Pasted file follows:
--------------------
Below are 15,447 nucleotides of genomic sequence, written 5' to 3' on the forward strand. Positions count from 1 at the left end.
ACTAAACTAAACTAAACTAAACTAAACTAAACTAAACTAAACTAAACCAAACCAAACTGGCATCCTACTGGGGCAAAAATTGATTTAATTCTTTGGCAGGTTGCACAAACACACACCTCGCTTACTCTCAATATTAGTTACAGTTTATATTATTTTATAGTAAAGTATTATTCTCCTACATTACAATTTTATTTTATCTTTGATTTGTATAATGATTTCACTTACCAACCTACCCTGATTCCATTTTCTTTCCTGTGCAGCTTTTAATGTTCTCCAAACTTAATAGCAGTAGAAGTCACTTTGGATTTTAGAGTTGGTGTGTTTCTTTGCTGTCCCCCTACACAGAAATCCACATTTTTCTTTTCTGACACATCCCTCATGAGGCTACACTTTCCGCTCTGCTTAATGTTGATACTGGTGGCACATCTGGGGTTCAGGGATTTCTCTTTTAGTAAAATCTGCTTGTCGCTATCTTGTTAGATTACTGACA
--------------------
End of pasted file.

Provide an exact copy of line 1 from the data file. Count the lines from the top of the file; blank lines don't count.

Below are 15,447 nucleotides of genomic sequence, written 5' to 3' on the forward strand. Positions count from 1 at the left end.